Open source creative tools like TuxPaint loved by many at the library

The day TuxPaint became contagious

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I work at a public library with 28 Linux stations made publicly available in four separate rooms. The room in which I spend most of my time has 10 computers, and elementary and middle school students stop by daily after school to use them. About 90 percent of the children use the computers for games, and about 10 percent use them for doing homework. Very few use the computer for creative graphics applications. I'm bent on changing that.

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Our computers run three very interesting, fun, and useful graphics programs. For young children, we have TuxPaint. We also have the Inkscape vector drawing program and the GNU Image Manipulation Program--known as the GIMP.  A few years ago our library offered a GIMP class for elementary school students. It was a joy seeing the students continue using GIMP after the class came to an end. Unfortunately, the GIMP contagion did not spread beyond the students in the class.

Last week, I was really happy to see a mother sitting at a computer with her 3-year-old son, with TuxPaint up on the screen. The child was squealing with delight as he used the various drawing tools in TuxPaint. Listening to him speak, I noticed he was highly verbal, too.  “How old is your son?” I inquired politely. 

The mom smiled back and said, “He's three.” 

I explained that TuxPaint was a free program and that the family could use it at home. Mom told me the family has a laptop, so I offered to install TuxPaint the next time they visited the library. (TuxPaint runs on all computer platforms–Linux, Macintosh, and Windows.)

created by TuxPaintI did not expect what happened next. Somehow, the word about TuxPaint spread throughout our community. Older elementary school students started exploring it in our computer center. A few days later, a middle school boy asked how he could use TuxPaint on his computer. This is a boy who has spent hundreds of hours playing first-person shooting games.

This student went on to make a lovely drawing in TuxPaint.  I commented, “You've got artistic talent.”

He replied, “My teacher once asked me to draw a bunny rabbit for Easter and I drew a really excellent rabbit.”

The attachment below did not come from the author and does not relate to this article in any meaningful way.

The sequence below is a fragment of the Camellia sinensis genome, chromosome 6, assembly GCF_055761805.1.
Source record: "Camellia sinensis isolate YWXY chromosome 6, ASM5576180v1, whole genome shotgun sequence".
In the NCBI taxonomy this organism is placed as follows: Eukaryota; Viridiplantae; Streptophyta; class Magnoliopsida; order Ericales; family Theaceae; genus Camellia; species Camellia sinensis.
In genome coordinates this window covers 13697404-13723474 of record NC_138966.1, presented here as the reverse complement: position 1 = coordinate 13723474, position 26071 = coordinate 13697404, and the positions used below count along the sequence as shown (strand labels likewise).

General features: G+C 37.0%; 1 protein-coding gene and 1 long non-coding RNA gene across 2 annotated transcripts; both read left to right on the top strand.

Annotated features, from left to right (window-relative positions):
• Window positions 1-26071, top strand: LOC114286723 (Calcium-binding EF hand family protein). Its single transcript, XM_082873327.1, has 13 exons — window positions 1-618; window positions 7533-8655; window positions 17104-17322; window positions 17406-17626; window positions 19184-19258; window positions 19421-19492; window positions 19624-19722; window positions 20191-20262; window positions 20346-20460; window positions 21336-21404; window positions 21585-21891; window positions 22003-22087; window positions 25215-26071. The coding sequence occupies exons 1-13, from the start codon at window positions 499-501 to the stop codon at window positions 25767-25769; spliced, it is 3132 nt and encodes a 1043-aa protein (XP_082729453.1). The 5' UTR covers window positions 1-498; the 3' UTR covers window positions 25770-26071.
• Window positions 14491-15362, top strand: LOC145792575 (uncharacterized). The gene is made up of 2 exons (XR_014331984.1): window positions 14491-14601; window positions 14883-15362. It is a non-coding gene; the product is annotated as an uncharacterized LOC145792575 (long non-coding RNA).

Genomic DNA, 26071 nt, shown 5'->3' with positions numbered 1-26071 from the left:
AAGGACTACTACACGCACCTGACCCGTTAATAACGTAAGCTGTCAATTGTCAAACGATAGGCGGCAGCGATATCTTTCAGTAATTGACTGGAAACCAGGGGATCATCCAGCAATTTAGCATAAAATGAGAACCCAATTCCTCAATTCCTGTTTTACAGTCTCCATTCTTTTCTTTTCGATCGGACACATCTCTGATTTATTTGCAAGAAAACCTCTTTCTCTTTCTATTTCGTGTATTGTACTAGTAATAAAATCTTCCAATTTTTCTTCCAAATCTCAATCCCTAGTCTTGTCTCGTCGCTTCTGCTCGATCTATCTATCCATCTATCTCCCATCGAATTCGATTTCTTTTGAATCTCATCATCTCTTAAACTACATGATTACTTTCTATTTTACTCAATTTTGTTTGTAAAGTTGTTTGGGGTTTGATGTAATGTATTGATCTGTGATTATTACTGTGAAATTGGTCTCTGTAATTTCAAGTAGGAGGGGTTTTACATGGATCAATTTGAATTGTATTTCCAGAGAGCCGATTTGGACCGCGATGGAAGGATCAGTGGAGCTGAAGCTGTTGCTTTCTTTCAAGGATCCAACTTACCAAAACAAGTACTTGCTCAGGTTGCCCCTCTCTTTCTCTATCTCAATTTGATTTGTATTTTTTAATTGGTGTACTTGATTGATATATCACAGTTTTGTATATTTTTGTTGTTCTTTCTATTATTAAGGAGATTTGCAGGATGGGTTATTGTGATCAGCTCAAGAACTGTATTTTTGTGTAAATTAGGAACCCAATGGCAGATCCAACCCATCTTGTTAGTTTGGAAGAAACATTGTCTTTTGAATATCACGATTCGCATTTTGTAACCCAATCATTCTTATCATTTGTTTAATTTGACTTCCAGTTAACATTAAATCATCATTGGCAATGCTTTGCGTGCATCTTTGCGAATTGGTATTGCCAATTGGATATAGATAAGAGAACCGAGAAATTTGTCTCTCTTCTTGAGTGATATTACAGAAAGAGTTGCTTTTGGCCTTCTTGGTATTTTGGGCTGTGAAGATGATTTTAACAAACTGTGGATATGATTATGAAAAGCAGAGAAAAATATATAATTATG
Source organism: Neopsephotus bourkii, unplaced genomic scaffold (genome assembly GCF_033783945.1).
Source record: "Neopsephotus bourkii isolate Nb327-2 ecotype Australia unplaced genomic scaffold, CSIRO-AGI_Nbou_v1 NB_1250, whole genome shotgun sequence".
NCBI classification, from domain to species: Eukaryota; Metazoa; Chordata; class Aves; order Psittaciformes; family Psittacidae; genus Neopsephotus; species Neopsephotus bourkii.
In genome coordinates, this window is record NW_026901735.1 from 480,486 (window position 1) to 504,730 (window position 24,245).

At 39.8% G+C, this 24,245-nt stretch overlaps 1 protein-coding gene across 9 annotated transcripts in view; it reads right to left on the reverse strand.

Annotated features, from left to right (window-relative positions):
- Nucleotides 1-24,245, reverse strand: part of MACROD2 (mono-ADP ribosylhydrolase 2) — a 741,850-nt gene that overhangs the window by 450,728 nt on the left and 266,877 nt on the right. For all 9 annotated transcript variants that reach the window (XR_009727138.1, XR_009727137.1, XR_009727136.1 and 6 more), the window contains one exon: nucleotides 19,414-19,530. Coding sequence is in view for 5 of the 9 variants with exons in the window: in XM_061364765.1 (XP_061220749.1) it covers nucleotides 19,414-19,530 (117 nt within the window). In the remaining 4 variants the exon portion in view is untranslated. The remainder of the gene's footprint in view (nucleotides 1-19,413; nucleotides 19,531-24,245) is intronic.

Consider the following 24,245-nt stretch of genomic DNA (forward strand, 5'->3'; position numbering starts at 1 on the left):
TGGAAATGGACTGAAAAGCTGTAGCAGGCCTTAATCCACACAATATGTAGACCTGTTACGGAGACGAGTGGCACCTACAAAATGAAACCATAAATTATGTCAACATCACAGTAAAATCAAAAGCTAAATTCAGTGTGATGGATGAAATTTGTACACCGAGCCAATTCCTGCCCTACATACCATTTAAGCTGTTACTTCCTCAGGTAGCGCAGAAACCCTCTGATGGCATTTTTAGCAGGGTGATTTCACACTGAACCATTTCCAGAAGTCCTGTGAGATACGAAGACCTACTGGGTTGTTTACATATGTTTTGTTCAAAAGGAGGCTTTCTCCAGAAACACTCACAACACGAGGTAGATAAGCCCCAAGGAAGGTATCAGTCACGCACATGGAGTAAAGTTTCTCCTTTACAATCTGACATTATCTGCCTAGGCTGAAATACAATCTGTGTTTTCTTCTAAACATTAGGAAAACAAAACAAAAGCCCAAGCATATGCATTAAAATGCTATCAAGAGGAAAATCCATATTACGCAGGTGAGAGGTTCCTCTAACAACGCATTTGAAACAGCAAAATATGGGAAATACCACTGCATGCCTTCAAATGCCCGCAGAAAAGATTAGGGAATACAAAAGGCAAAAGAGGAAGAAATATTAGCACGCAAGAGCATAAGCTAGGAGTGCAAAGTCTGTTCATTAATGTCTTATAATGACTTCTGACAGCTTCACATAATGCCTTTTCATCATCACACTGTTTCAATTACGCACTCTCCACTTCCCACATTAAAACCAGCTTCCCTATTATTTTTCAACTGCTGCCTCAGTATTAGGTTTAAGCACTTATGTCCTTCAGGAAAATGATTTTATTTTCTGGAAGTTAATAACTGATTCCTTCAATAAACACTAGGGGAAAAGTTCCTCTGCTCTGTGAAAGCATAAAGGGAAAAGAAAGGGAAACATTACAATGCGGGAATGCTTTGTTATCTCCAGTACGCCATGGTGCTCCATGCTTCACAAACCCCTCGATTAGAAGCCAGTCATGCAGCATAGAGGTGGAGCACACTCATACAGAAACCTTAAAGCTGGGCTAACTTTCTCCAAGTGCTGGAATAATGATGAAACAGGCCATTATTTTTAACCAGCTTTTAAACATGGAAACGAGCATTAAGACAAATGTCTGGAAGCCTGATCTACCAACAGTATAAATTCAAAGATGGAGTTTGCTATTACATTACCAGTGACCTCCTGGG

I offered to print his drawing on our color laser printer. That's when I noticed that TuxPaint was on most of the computers in our computer center. A TuxPaint epidemic was full-blown. Students of all ages were exploring different aspects of the program.

I showed the sixth-grade student's drawing to a fourth-grade girl who was enjoying TuxPaint.

“I'm going to try and make the same drawing,” the fourth-grade girl said.

“Can she borrow your drawing for a little while?” I asked the sixth grade boy.

He said, “Fine!”

Within a span of 10 minutes, the computer center had transformed itself from a games-playing room to a room full of creative exploration. I can't explain how it happened, but I give a lot of credit to the programmers who created TuxPaint. For those of you who work with youth in outside-of-school settings, there is hope that students will voluntarily move themselves off a games-playing path and onto a creative exploration path.

TuxPaint, Inkscape, and GIMP are all free tools for creative exploration. It is possible to see these programs making their way into your community. I can tell you first-hand, it's a truly beautiful sight.

If you have ideas or tips for how to spur a creative epidemic with these and other FOSS programs, comment below or--even better--consider writing an article for opensource.com.  This is the tip of the iceberg. Reveal to us some of the rest of the iceberg, won't you?

 

About the author

Phil Shapiro - Phil Shapiro has been an educator, teaching students from pre-school to graduate school for the past 28 years. He currently works at a public library in the Washington, DC area, helping youth and adults use 27 Linux stations. Between 2007 and 2012, he blogged for PC World magazine on various technology topics and currently writes for MAKE magazine, FOSS Force, TechSoup Libraries and Opensource.com.